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Startup

For the first time ever, someone besides my father gave me money do something. It was not just anyone either, it was the CEO of Y-Combinator Michael Seibel. The money is being used towards empowering Black Entrepreneurs in a monthly group I am organizing, but his contribution represents something fundamentally important that is hard to obtain — empowerment. Starting a successful venture is a complex undertaking that requires more than just the idea, but a good team, a strong network, strategy, capital and other important attributes. Black Entrepreneurs face a greater challenge

Tell us a bit about yourself and what you do? I’m Joshua Kissi I’m from New York City specifically. The Bronx but I have also spent time living in Brooklyn. I’m a 28-year-old photographer, creative director, and entrepreneur. My dream is to empower creatives to continue to tell stories that challenge the world we live in today; Resulting in a better tomorrow by any medium necessary. Whats the story behind TONL. What made you start it? TONL was started by myself and partner Karen Okonkwo, I knew as a photographer

A black woman in tech who has raised over $1 million for her company is considered a unicorn. Those whose companies have been acquired are even rarer. In a time when M&A is the new IPO, the number of black women who have had successful exits is as much a celebration of their accomplishments as it as a measure of the industry’s progress. Acquisitions don’t happen in a vacuum. They are often the result of access to a strong network, funding, social proof, company visibility and knowledge of, or guidance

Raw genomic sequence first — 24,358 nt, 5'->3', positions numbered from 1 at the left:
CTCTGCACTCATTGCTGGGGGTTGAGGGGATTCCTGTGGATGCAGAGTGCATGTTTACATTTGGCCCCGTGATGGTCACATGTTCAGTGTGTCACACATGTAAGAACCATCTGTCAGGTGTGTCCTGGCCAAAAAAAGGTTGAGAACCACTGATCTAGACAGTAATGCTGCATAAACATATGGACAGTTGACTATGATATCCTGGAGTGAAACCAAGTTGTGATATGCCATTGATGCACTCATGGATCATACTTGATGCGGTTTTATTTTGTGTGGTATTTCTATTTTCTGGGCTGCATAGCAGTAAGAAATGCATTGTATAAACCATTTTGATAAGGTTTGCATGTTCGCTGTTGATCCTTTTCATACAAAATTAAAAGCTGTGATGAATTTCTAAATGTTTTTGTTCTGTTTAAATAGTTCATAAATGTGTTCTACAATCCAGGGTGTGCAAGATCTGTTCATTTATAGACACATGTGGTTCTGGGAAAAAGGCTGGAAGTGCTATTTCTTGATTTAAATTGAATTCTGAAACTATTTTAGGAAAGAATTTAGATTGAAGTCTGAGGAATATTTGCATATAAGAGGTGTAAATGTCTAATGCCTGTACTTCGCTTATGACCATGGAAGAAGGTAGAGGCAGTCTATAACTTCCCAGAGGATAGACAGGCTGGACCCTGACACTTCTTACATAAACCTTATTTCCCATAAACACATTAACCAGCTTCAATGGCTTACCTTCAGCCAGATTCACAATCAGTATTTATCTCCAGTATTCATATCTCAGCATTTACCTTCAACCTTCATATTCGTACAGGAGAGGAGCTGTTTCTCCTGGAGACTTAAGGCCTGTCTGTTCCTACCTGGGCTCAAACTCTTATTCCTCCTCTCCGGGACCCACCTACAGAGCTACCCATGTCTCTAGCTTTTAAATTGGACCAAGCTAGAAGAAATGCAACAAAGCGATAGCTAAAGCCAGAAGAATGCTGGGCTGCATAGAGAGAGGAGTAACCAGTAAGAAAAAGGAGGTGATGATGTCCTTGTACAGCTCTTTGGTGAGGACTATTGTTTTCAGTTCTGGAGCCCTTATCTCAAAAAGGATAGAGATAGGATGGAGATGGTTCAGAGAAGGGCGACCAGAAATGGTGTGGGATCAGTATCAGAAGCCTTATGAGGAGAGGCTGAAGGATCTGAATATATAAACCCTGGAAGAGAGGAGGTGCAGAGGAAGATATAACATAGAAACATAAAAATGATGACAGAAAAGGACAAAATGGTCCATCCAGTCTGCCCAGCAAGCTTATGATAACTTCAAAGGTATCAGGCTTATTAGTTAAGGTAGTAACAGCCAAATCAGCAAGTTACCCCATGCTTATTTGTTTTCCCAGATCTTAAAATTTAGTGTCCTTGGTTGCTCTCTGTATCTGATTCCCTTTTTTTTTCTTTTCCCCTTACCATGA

When it really comes down to it, there are only three initial paths you can take as a startup founder. These three, according to Porter (in ‘Generic Competitive Strategies’) are: Cost leadership: low-cost provider in your space Differentiation: providing a unique product Focus/niche: pick a segment (geography, market or product) Three primary approaches to entering a market To bring a product to market with one of these three is not innovative regardless of how you finesse it on a pitch deck. Where it gets more interesting is in combining two of

Almost two hours! That is what it took to go from Downtown San Francisco to Emeryville, to the Pixar Headquarters, precisely. There I am, seating in a car, spinning my head to narrow my expectations for what is about to happen, as the car slowly moves towards the Bay bridge. I had to meet Darla K Anderson, a film producer for Pixar. What would be interesting to ask? How does Darla’s work relate to mine? Do we share some common interests? I was trying hard to find common ground between